That was in February. This month we are told that it’s a very good idea, in fact we should remake British business in this image, that companies are largely not family owned, with a secure shareholding structure, so that management can get on with looking to the long term of the business and not be distracted by the flightiness of the here today gone in milliseconds nature of the stock market:

Former CEO Martin Winterkorn, who resigned last week over the scandal, claims he knew nothing of what was going on, blaming a few unnamed executives for making a catastrophic error of judgment. Winterkorn was the consummate German engineer, knowing every dimension of engine performance; if he did not know how the dirty diesel engines of some popular VW brands were successfully passing US emission tests it was only because he chose not to ask. He did not need to. He had the backing of the Porsche family, who own just over 50% per cent of VW’s shares and who agree to vote as a block; the support too of the state of Saxony with a further 20% per cent –and of union members on the supervisory board. Winterkorn could run a company of 600,000, as Süddeutsche Zeitung remarked, as if it were North Korea.

VW is about production and jobs which trumps concerns about environmental sustainability – a culture than unites unions as much as the Porsche family.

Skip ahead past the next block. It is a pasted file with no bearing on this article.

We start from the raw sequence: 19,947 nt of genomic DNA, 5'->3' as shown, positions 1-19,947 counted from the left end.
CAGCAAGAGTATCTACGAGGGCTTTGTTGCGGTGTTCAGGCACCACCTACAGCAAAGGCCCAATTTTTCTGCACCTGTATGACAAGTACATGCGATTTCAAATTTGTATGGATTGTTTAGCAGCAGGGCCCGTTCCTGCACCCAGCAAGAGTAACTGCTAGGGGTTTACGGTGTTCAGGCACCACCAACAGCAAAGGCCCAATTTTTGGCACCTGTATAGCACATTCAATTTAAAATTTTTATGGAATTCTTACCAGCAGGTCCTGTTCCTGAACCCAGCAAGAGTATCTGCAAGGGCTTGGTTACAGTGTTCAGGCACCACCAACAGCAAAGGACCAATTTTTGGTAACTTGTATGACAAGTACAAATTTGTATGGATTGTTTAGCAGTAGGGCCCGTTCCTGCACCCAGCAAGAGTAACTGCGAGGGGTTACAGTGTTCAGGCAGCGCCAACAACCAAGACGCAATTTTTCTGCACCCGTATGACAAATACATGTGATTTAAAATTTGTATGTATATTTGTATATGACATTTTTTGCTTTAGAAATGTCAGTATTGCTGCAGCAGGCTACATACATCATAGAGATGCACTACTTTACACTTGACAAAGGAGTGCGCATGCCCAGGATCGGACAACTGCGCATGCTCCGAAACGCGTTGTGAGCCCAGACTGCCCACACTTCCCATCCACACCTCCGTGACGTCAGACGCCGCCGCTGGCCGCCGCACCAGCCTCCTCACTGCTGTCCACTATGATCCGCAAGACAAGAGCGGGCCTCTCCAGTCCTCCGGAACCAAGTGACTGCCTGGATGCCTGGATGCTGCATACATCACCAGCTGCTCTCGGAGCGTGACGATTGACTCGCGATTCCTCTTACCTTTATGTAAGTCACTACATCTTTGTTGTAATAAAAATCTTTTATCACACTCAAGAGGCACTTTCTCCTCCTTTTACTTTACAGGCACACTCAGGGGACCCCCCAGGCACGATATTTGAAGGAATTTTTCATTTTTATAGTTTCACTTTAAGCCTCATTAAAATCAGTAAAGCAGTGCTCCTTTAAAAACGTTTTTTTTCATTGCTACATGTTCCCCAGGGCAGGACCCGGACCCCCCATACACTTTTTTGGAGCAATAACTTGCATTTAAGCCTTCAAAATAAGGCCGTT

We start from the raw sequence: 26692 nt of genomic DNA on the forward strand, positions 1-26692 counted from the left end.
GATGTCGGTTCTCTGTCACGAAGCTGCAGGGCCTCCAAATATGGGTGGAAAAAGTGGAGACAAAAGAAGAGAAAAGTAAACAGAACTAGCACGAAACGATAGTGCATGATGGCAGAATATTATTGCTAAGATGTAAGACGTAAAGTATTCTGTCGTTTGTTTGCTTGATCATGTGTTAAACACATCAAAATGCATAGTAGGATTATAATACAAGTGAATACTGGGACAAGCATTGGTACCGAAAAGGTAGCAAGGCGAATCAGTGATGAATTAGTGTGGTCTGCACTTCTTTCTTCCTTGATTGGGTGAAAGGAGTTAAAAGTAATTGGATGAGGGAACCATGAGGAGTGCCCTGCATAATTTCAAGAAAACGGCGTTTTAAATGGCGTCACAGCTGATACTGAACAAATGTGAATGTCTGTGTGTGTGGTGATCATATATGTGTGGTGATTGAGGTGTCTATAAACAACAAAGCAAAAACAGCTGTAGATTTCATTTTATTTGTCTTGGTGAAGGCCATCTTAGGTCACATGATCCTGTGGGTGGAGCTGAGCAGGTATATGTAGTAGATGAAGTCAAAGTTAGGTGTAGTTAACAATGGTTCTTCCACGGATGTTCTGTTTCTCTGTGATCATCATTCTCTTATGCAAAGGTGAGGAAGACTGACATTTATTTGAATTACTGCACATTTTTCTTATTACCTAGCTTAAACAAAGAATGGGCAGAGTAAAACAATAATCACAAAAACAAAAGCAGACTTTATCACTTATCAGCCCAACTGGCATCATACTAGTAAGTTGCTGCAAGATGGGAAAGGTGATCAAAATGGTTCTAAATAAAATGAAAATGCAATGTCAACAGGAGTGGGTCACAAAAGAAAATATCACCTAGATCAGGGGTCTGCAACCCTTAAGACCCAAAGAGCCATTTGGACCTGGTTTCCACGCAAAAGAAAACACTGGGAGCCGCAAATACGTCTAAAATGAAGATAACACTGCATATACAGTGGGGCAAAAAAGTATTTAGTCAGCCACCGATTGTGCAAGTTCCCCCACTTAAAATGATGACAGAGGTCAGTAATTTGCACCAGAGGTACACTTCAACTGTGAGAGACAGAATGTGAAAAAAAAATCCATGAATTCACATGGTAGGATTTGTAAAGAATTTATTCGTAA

And that’s even in the same newspaper. So, umm, yes, the consistency of Willy Hutton. We wonder if he’s heard of consistency?

Six points about the Trade Union Bill

  1. Making striking more difficult might be a good thing. The most controversial part of the bill is the part requiring at least 50% turnout in strikes overall (so 25% of members must vote in favour), and for public sector strikes the backing of at least 40% of those eligible to vote. This certainly does make striking less easy, but it hardly makes it impossible. If workers really feel that they need to strike, they can still do so, provided they get 25% or 40% of total members (for private and public sector workers respectively) to agree with them. This does make it harder for people like Len McCluskey and Mark Serwotka to call strikes that most union members don’t want, though.
  2. Most workers aren’t in a union. Only 14% of private sector workers and 54% of public sector workers – 25% overall – are in a union. That means that strikes, even if they are good for union workers, only benefit a small number of workers. And everyone else is inconvenienced by them: strikes can be costly and time-consuming for people who use the services that the striking workers provide.
  3. People who are in a union are generally middle-income workers. According to the ONS, “Middle-income earners were more likely to be trade union members than either high or low paid employees. About 38 per cent of employees who earned between £500 and £999 were members of a trade union, compared with 21 per cent of employees earning £1,000 or more. The proportion of employees earning less than £250 who were trade union members was 15 per cent.” Also, “Employees in professional occupations are more likely to be trade union members” (this includes jobs like nurses).
  4. Why shouldn’t firms be allowed to hire agency workers to fill in for striking workers? Workers who take part in official strikes (as defined here) are protected from being fired, except after 12 weeks of striking if the employer has tried to settle the dispute. This privilege is popular but if the only reason to stop firms from hiring replacement workers is that it makes strikes less powerful it’s not clear why this is a bad thing.